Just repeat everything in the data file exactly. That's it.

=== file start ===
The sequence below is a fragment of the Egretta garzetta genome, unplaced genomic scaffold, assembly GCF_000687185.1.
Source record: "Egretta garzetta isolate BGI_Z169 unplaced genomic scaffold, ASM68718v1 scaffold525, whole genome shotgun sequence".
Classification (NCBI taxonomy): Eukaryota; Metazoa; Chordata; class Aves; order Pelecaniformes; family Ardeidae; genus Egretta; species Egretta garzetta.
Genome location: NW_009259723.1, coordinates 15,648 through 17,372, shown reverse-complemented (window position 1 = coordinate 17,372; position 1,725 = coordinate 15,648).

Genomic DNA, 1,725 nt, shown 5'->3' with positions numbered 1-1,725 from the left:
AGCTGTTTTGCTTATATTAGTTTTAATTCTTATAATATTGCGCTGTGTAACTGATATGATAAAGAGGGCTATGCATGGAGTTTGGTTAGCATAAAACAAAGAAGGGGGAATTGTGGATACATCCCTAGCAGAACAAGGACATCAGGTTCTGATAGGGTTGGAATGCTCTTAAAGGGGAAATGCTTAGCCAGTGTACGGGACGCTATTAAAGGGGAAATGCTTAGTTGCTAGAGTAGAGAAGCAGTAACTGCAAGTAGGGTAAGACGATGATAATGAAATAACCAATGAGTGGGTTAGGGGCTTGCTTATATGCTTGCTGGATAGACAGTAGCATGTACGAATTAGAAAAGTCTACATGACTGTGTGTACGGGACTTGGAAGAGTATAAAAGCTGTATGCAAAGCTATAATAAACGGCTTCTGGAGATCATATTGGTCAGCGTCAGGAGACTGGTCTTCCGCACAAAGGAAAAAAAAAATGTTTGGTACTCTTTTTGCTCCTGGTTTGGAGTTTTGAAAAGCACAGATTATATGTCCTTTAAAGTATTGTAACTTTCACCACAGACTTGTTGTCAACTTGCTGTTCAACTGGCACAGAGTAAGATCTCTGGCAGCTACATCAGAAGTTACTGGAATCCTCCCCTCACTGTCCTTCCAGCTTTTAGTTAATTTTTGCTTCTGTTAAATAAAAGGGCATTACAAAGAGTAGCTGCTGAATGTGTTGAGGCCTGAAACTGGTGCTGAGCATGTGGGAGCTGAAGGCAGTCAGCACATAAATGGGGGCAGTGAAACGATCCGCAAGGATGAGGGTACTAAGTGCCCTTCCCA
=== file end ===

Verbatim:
The sequence below is a fragment of the Egretta garzetta genome, unplaced genomic scaffold, assembly GCF_000687185.1.
Source record: "Egretta garzetta isolate BGI_Z169 unplaced genomic scaffold, ASM68718v1 scaffold525, whole genome shotgun sequence".
Classification (NCBI taxonomy): Eukaryota; Metazoa; Chordata; class Aves; order Pelecaniformes; family Ardeidae; genus Egretta; species Egretta garzetta.
Genome location: NW_009259723.1, coordinates 15,648 through 17,372, shown reverse-complemented (window position 1 = coordinate 17,372; position 1,725 = coordinate 15,648).

Genomic DNA, 1,725 nt, shown 5'->3' with positions numbered 1-1,725 from the left:
AGCTGTTTTGCTTATATTAGTTTTAATTCTTATAATATTGCGCTGTGTAACTGATATGATAAAGAGGGCTATGCATGGAGTTTGGTTAGCATAAAACAAAGAAGGGGGAATTGTGGATACATCCCTAGCAGAACAAGGACATCAGGTTCTGATAGGGTTGGAATGCTCTTAAAGGGGAAATGCTTAGCCAGTGTACGGGACGCTATTAAAGGGGAAATGCTTAGTTGCTAGAGTAGAGAAGCAGTAACTGCAAGTAGGGTAAGACGATGATAATGAAATAACCAATGAGTGGGTTAGGGGCTTGCTTATATGCTTGCTGGATAGACAGTAGCATGTACGAATTAGAAAAGTCTACATGACTGTGTGTACGGGACTTGGAAGAGTATAAAAGCTGTATGCAAAGCTATAATAAACGGCTTCTGGAGATCATATTGGTCAGCGTCAGGAGACTGGTCTTCCGCACAAAGGAAAAAAAAAATGTTTGGTACTCTTTTTGCTCCTGGTTTGGAGTTTTGAAAAGCACAGATTATATGTCCTTTAAAGTATTGTAACTTTCACCACAGACTTGTTGTCAACTTGCTGTTCAACTGGCACAGAGTAAGATCTCTGGCAGCTACATCAGAAGTTACTGGAATCCTCCCCTCACTGTCCTTCCAGCTTTTAGTTAATTTTTGCTTCTGTTAAATAAAAGGGCATTACAAAGAGTAGCTGCTGAATGTGTTGAGGCCTGAAACTGGTGCTGAGCATGTGGGAGCTGAAGGCAGTCAGCACATAAATGGGGGCAGTGAAACGATCCGCAAGGATGAGGGTACTAAGTGCCCTTCCCA